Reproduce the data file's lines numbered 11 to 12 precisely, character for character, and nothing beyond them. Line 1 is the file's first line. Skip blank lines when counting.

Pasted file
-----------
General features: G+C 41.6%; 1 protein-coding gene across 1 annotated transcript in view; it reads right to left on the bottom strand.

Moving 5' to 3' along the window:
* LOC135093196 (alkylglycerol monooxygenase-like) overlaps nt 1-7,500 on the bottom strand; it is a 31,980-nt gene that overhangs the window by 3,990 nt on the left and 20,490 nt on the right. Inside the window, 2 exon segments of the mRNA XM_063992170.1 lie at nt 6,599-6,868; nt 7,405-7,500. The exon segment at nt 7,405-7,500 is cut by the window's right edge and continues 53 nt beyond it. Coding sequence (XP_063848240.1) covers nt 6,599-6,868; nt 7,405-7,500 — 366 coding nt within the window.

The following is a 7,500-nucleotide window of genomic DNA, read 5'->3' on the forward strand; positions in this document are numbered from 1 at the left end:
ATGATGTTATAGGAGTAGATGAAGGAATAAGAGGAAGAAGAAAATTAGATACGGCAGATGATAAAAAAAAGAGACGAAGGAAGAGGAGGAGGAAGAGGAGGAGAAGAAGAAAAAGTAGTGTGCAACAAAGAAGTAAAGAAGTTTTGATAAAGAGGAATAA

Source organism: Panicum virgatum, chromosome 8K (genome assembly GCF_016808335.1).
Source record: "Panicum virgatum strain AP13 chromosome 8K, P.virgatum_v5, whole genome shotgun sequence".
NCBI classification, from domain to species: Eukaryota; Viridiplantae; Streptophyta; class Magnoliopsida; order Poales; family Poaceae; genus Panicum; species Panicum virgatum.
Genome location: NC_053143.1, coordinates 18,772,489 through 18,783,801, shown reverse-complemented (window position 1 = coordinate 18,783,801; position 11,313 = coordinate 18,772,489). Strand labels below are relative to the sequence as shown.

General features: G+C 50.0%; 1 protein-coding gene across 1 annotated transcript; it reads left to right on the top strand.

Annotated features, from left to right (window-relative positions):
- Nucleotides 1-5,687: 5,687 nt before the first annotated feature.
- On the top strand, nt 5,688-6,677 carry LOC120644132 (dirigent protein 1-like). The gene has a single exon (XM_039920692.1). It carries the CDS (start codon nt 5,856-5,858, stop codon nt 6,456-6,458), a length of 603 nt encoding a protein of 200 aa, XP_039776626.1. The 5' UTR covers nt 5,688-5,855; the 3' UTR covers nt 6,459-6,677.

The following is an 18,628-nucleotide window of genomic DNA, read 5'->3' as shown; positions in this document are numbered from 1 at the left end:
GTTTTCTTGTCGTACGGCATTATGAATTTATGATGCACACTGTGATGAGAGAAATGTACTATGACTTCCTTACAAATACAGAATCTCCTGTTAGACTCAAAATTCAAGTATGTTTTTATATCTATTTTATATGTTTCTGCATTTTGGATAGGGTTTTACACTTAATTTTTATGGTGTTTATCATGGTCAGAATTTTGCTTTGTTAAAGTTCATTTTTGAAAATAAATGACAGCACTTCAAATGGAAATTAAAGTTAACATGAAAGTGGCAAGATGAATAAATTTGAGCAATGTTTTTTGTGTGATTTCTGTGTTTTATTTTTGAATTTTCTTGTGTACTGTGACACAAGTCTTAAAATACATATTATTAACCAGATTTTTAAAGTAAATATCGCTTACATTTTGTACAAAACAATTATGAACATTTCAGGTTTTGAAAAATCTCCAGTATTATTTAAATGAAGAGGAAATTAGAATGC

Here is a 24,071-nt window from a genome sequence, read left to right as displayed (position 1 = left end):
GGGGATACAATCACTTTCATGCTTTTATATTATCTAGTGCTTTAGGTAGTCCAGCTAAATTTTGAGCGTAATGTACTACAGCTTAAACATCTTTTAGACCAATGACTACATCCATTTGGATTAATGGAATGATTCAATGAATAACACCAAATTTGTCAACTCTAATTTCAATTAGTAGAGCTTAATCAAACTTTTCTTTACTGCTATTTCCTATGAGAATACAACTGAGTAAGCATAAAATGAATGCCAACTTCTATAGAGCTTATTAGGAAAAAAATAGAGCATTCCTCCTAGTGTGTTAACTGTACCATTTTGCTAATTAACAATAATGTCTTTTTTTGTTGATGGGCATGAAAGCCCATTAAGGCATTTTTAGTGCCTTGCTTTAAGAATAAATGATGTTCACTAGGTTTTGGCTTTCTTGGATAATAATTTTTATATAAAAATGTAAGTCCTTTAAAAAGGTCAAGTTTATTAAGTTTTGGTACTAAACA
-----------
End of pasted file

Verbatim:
Annotated features, from left to right (window-relative positions):
- Nucleotides 1-5,687: 5,687 nt before the first annotated feature.